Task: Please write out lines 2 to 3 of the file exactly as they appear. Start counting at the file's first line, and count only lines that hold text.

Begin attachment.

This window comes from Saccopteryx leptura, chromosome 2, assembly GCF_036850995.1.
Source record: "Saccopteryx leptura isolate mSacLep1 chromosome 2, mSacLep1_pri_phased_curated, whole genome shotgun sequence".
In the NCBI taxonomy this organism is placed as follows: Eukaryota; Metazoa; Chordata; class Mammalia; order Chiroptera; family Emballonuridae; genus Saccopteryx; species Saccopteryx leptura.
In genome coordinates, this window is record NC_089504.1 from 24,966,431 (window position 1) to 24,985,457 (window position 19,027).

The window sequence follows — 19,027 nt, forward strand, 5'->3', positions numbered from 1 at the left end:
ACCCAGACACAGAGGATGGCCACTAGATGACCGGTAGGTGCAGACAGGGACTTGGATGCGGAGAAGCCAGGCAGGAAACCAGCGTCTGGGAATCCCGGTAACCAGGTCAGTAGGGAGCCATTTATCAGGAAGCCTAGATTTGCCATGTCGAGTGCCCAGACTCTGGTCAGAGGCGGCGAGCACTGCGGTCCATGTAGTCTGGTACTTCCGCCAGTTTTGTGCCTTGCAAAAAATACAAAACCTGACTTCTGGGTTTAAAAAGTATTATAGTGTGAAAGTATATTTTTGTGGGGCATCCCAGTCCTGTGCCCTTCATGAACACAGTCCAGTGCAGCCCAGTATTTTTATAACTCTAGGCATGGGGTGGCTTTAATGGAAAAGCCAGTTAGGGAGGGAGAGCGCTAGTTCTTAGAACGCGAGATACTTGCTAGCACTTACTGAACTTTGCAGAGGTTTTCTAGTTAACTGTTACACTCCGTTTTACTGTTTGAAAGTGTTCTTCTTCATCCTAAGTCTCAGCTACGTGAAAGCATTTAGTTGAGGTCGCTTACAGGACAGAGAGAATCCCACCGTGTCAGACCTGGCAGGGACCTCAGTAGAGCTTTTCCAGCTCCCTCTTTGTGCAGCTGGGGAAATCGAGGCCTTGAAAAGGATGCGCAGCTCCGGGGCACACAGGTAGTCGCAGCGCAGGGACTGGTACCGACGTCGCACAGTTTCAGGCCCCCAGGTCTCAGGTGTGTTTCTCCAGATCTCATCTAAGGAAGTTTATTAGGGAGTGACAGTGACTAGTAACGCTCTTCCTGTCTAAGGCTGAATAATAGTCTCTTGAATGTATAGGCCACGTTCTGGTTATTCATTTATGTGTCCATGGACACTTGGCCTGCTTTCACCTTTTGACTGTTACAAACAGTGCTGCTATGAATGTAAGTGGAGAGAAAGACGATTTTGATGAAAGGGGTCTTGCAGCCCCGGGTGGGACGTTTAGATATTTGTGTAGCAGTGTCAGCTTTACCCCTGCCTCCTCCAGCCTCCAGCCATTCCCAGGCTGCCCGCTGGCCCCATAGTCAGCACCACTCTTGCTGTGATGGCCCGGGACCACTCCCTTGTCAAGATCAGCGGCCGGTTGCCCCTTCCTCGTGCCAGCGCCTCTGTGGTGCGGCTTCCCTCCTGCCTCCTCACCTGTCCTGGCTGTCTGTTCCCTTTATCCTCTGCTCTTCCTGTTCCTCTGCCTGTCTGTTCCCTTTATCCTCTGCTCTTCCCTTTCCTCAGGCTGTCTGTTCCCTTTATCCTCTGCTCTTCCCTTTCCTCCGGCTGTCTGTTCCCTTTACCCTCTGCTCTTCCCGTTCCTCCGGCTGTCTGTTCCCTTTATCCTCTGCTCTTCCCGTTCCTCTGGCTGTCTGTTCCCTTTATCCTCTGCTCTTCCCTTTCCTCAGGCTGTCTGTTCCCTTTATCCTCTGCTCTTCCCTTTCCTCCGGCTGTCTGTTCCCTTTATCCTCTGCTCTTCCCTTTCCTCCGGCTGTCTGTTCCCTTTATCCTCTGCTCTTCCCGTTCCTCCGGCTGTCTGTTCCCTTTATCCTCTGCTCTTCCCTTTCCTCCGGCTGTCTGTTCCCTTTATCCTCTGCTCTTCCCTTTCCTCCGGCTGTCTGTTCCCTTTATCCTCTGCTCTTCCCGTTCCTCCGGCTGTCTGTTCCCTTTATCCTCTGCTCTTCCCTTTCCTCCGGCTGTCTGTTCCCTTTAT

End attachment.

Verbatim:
Source record: "Saccopteryx leptura isolate mSacLep1 chromosome 2, mSacLep1_pri_phased_curated, whole genome shotgun sequence".
In the NCBI taxonomy this organism is placed as follows: Eukaryota; Metazoa; Chordata; class Mammalia; order Chiroptera; family Emballonuridae; genus Saccopteryx; species Saccopteryx leptura.